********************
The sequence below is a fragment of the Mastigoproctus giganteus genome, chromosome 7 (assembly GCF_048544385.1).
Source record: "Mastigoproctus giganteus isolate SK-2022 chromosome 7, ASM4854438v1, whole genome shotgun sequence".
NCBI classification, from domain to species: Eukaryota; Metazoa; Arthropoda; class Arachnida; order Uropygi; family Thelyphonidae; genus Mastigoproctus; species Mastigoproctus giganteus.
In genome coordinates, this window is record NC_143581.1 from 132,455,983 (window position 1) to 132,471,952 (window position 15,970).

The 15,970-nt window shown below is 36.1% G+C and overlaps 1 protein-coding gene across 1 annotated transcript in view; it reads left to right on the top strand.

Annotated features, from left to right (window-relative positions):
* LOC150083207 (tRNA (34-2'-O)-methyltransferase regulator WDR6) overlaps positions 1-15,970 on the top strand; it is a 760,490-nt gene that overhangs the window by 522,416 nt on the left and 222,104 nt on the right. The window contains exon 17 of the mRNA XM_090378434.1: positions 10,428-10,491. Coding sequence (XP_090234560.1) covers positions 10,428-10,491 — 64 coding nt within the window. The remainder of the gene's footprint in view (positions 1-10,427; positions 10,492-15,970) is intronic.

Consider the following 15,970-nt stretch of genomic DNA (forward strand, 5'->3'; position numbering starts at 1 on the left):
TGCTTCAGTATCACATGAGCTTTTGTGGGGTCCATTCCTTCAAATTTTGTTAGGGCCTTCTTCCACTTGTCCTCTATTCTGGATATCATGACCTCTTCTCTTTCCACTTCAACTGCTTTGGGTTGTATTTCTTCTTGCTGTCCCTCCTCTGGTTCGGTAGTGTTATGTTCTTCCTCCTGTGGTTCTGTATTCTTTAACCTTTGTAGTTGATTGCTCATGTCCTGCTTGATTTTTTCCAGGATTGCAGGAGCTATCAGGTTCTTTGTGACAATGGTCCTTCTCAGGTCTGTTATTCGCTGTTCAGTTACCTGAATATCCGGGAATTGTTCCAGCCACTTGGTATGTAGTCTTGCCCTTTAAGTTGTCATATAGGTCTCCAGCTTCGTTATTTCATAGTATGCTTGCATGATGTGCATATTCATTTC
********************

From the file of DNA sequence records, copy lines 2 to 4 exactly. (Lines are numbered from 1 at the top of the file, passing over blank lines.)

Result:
Source record: "Mastigoproctus giganteus isolate SK-2022 chromosome 7, ASM4854438v1, whole genome shotgun sequence".
NCBI classification, from domain to species: Eukaryota; Metazoa; Arthropoda; class Arachnida; order Uropygi; family Thelyphonidae; genus Mastigoproctus; species Mastigoproctus giganteus.
In genome coordinates, this window is record NC_143581.1 from 132,455,983 (window position 1) to 132,471,952 (window position 15,970).